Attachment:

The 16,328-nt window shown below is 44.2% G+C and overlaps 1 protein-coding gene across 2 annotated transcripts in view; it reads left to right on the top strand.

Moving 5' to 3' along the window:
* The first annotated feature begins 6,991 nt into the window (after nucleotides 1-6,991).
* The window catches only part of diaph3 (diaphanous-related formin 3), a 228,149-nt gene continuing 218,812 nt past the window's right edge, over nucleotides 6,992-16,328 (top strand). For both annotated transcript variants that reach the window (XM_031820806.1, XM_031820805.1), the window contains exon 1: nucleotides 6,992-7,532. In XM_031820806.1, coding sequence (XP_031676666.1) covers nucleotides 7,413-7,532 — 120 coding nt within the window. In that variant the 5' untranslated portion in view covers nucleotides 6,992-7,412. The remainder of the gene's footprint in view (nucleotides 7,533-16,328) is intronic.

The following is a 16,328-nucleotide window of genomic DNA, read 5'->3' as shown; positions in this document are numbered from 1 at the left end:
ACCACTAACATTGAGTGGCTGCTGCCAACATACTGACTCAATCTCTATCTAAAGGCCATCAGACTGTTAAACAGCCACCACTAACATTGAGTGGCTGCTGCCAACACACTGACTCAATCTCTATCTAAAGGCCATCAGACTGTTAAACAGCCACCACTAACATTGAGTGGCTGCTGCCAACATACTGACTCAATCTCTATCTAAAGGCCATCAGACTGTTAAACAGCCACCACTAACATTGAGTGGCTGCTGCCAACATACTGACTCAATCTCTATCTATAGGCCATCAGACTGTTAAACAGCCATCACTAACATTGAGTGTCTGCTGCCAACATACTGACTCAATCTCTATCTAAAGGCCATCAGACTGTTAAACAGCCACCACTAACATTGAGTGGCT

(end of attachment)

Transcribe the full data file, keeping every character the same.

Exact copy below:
The 16,328-nt window shown below is 44.2% G+C and overlaps 1 protein-coding gene across 2 annotated transcripts in view; it reads left to right on the top strand.

Moving 5' to 3' along the window:
* The first annotated feature begins 6,991 nt into the window (after nucleotides 1-6,991).
* The window catches only part of diaph3 (diaphanous-related formin 3), a 228,149-nt gene continuing 218,812 nt past the window's right edge, over nucleotides 6,992-16,328 (top strand). For both annotated transcript variants that reach the window (XM_031820806.1, XM_031820805.1), the window contains exon 1: nucleotides 6,992-7,532. In XM_031820806.1, coding sequence (XP_031676666.1) covers nucleotides 7,413-7,532 — 120 coding nt within the window. In that variant the 5' untranslated portion in view covers nucleotides 6,992-7,412. The remainder of the gene's footprint in view (nucleotides 7,533-16,328) is intronic.

The following is a 16,328-nucleotide window of genomic DNA, read 5'->3' as shown; positions in this document are numbered from 1 at the left end:
ACCACTAACATTGAGTGGCTGCTGCCAACATACTGACTCAATCTCTATCTAAAGGCCATCAGACTGTTAAACAGCCACCACTAACATTGAGTGGCTGCTGCCAACACACTGACTCAATCTCTATCTAAAGGCCATCAGACTGTTAAACAGCCACCACTAACATTGAGTGGCTGCTGCCAACATACTGACTCAATCTCTATCTAAAGGCCATCAGACTGTTAAACAGCCACCACTAACATTGAGTGGCTGCTGCCAACATACTGACTCAATCTCTATCTATAGGCCATCAGACTGTTAAACAGCCATCACTAACATTGAGTGTCTGCTGCCAACATACTGACTCAATCTCTATCTAAAGGCCATCAGACTGTTAAACAGCCACCACTAACATTGAGTGGCT